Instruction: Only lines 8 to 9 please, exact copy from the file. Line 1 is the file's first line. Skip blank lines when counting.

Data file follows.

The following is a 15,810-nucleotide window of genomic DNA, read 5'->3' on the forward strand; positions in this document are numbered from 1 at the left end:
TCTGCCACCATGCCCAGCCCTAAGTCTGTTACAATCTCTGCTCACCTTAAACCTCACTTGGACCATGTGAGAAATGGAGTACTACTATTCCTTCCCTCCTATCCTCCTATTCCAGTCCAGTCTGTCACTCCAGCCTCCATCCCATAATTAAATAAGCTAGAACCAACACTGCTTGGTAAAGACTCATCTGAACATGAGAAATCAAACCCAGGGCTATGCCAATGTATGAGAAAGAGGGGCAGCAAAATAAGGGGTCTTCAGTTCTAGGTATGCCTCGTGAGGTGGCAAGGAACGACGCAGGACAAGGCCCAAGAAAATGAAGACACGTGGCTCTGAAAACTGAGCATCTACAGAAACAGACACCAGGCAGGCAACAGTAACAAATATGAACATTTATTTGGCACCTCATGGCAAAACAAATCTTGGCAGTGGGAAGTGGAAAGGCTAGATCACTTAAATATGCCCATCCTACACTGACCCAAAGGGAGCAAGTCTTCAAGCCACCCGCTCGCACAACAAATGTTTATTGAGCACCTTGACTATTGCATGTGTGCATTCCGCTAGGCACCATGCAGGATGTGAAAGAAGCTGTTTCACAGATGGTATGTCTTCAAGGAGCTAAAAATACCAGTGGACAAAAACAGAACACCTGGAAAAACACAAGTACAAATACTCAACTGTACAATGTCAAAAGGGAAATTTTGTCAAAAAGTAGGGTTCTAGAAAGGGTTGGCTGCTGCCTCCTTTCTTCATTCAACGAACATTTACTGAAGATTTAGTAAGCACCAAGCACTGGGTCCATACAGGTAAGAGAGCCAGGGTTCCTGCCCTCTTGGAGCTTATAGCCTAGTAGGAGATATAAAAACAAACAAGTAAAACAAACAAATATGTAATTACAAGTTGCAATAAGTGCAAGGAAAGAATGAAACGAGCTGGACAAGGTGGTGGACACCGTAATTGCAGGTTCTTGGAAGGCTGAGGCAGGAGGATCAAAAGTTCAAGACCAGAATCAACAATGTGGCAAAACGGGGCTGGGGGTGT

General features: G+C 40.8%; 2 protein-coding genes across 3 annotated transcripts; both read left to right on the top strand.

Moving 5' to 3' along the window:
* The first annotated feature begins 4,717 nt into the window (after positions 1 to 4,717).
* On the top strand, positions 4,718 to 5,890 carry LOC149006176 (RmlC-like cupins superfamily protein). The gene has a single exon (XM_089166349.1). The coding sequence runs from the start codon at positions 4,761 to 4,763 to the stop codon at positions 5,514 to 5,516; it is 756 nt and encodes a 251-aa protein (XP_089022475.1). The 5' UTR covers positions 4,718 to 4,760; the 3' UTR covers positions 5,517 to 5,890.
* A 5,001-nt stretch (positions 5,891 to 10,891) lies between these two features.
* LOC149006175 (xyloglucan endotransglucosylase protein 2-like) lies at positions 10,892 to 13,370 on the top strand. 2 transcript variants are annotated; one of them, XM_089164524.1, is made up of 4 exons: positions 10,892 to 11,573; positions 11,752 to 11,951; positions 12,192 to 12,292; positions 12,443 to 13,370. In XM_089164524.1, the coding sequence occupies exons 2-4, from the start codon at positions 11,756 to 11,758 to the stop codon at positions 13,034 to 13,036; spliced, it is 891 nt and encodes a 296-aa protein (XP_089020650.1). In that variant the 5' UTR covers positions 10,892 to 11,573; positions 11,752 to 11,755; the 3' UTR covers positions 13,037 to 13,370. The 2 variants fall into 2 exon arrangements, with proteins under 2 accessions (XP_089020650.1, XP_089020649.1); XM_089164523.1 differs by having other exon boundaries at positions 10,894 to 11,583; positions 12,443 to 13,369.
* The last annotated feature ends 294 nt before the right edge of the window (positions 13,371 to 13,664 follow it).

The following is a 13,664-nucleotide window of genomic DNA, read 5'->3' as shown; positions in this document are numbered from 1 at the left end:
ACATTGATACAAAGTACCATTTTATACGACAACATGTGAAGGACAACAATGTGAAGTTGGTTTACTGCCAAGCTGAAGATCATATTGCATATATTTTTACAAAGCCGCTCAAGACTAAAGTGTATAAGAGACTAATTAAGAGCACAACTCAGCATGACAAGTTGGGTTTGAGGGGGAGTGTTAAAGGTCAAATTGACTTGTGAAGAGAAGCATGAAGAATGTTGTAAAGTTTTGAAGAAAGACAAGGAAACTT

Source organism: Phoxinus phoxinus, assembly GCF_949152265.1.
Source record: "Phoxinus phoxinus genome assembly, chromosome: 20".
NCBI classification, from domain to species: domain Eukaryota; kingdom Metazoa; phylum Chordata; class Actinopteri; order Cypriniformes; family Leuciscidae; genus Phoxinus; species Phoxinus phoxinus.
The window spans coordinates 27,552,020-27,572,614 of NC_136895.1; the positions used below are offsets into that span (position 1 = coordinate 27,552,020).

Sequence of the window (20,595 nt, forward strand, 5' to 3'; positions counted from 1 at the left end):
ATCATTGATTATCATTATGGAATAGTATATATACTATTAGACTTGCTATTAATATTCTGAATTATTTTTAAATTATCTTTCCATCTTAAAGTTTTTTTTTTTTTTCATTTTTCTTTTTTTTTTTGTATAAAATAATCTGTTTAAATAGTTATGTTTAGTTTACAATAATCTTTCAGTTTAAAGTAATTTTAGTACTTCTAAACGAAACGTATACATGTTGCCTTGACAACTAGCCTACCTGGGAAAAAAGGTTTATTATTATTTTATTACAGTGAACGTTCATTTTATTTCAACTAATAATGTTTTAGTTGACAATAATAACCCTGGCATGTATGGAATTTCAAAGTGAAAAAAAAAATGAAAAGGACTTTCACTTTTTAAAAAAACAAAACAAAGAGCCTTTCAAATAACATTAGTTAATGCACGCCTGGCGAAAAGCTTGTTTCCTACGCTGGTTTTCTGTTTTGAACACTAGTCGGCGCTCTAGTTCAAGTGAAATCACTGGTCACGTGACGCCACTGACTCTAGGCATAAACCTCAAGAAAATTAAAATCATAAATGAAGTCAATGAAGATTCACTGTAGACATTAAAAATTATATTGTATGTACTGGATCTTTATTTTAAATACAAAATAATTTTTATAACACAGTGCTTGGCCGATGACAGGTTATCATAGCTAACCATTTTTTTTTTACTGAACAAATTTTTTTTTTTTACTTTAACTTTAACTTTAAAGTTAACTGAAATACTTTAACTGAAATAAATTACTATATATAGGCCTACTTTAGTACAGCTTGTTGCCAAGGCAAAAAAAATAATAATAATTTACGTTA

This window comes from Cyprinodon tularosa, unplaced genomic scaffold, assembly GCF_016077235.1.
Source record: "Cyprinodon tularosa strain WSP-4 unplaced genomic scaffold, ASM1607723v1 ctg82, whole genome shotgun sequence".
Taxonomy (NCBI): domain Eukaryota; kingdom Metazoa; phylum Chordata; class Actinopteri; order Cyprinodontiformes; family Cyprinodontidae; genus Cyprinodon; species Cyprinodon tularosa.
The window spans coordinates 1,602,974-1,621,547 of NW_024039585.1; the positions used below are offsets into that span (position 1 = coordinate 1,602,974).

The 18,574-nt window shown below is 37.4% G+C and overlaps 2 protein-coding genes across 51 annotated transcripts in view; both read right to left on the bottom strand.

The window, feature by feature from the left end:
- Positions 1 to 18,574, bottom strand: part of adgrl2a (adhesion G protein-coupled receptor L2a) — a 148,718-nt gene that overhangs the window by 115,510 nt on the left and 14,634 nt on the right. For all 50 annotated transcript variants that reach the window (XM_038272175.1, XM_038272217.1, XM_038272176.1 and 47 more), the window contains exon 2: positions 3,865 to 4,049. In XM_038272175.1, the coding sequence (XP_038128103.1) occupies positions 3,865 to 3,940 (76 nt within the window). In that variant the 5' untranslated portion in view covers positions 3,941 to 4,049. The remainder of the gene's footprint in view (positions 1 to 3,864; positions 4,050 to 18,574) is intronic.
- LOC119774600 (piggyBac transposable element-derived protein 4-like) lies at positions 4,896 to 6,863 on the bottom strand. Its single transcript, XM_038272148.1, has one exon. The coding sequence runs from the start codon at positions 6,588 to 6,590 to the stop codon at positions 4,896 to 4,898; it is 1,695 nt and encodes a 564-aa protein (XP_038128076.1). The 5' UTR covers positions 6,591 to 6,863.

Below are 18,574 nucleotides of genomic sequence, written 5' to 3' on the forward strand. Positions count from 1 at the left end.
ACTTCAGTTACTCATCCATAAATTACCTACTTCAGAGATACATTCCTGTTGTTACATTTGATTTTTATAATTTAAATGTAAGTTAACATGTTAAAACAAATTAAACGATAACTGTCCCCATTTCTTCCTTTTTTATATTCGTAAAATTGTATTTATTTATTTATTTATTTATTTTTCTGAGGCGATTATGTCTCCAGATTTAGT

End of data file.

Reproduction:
* LOC149006175 (xyloglucan endotransglucosylase protein 2-like) lies at positions 10,892 to 13,370 on the top strand. 2 transcript variants are annotated; one of them, XM_089164524.1, is made up of 4 exons: positions 10,892 to 11,573; positions 11,752 to 11,951; positions 12,192 to 12,292; positions 12,443 to 13,370. In XM_089164524.1, the coding sequence occupies exons 2-4, from the start codon at positions 11,756 to 11,758 to the stop codon at positions 13,034 to 13,036; spliced, it is 891 nt and encodes a 296-aa protein (XP_089020650.1). In that variant the 5' UTR covers positions 10,892 to 11,573; positions 11,752 to 11,755; the 3' UTR covers positions 13,037 to 13,370. The 2 variants fall into 2 exon arrangements, with proteins under 2 accessions (XP_089020650.1, XP_089020649.1); XM_089164523.1 differs by having other exon boundaries at positions 10,894 to 11,583; positions 12,443 to 13,369.
* The last annotated feature ends 294 nt before the right edge of the window (positions 13,371 to 13,664 follow it).